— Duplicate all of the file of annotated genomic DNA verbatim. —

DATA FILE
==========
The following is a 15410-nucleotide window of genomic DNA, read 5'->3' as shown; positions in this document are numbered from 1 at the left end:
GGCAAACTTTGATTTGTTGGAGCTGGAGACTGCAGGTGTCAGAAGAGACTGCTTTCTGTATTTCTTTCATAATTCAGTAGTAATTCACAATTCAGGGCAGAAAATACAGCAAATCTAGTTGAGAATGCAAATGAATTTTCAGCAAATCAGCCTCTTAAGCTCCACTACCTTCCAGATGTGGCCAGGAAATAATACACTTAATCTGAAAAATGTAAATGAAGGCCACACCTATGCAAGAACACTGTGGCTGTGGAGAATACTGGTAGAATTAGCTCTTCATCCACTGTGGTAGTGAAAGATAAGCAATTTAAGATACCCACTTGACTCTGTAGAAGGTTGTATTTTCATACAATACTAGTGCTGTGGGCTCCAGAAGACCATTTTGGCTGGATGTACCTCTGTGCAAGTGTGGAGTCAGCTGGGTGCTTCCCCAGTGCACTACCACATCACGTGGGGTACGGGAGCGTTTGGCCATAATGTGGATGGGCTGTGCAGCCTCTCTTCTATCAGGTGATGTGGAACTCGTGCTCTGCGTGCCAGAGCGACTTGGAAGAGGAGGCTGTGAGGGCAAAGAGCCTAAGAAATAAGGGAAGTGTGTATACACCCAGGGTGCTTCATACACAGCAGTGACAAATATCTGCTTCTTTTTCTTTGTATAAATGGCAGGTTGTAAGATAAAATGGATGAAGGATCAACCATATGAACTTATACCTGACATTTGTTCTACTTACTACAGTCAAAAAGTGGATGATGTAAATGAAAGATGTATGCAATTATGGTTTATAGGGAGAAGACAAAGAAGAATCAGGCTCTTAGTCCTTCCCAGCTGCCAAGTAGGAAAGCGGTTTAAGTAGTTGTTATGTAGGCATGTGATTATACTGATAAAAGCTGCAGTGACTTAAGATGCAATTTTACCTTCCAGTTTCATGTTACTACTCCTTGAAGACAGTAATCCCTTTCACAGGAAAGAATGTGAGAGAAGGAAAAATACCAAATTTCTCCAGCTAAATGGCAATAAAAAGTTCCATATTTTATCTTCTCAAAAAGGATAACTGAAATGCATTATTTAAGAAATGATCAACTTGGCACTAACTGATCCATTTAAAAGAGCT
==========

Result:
The following is a 15410-nucleotide window of genomic DNA, read 5'->3' as shown; positions in this document are numbered from 1 at the left end:
GGCAAACTTTGATTTGTTGGAGCTGGAGACTGCAGGTGTCAGAAGAGACTGCTTTCTGTATTTCTTTCATAATTCAGTAGTAATTCACAATTCAGGGCAGAAAATACAGCAAATCTAGTTGAGAATGCAAATGAATTTTCAGCAAATCAGCCTCTTAAGCTCCACTACCTTCCAGATGTGGCCAGGAAATAATACACTTAATCTGAAAAATGTAAATGAAGGCCACACCTATGCAAGAACACTGTGGCTGTGGAGAATACTGGTAGAATTAGCTCTTCATCCACTGTGGTAGTGAAAGATAAGCAATTTAAGATACCCACTTGACTCTGTAGAAGGTTGTATTTTCATACAATACTAGTGCTGTGGGCTCCAGAAGACCATTTTGGCTGGATGTACCTCTGTGCAAGTGTGGAGTCAGCTGGGTGCTTCCCCAGTGCACTACCACATCACGTGGGGTACGGGAGCGTTTGGCCATAATGTGGATGGGCTGTGCAGCCTCTCTTCTATCAGGTGATGTGGAACTCGTGCTCTGCGTGCCAGAGCGACTTGGAAGAGGAGGCTGTGAGGGCAAAGAGCCTAAGAAATAAGGGAAGTGTGTATACACCCAGGGTGCTTCATACACAGCAGTGACAAATATCTGCTTCTTTTTCTTTGTATAAATGGCAGGTTGTAAGATAAAATGGATGAAGGATCAACCATATGAACTTATACCTGACATTTGTTCTACTTACTACAGTCAAAAAGTGGATGATGTAAATGAAAGATGTATGCAATTATGGTTTATAGGGAGAAGACAAAGAAGAATCAGGCTCTTAGTCCTTCCCAGCTGCCAAGTAGGAAAGCGGTTTAAGTAGTTGTTATGTAGGCATGTGATTATACTGATAAAAGCTGCAGTGACTTAAGATGCAATTTTACCTTCCAGTTTCATGTTACTACTCCTTGAAGACAGTAATCCCTTTCACAGGAAAGAATGTGAGAGAAGGAAAAATACCAAATTTCTCCAGCTAAATGGCAATAAAAAGTTCCATATTTTATCTTCTCAAAAAGGATAACTGAAATGCATTATTTAAGAAATGATCAACTTGGCACTAACTGATCCATTTAAAAGAGCT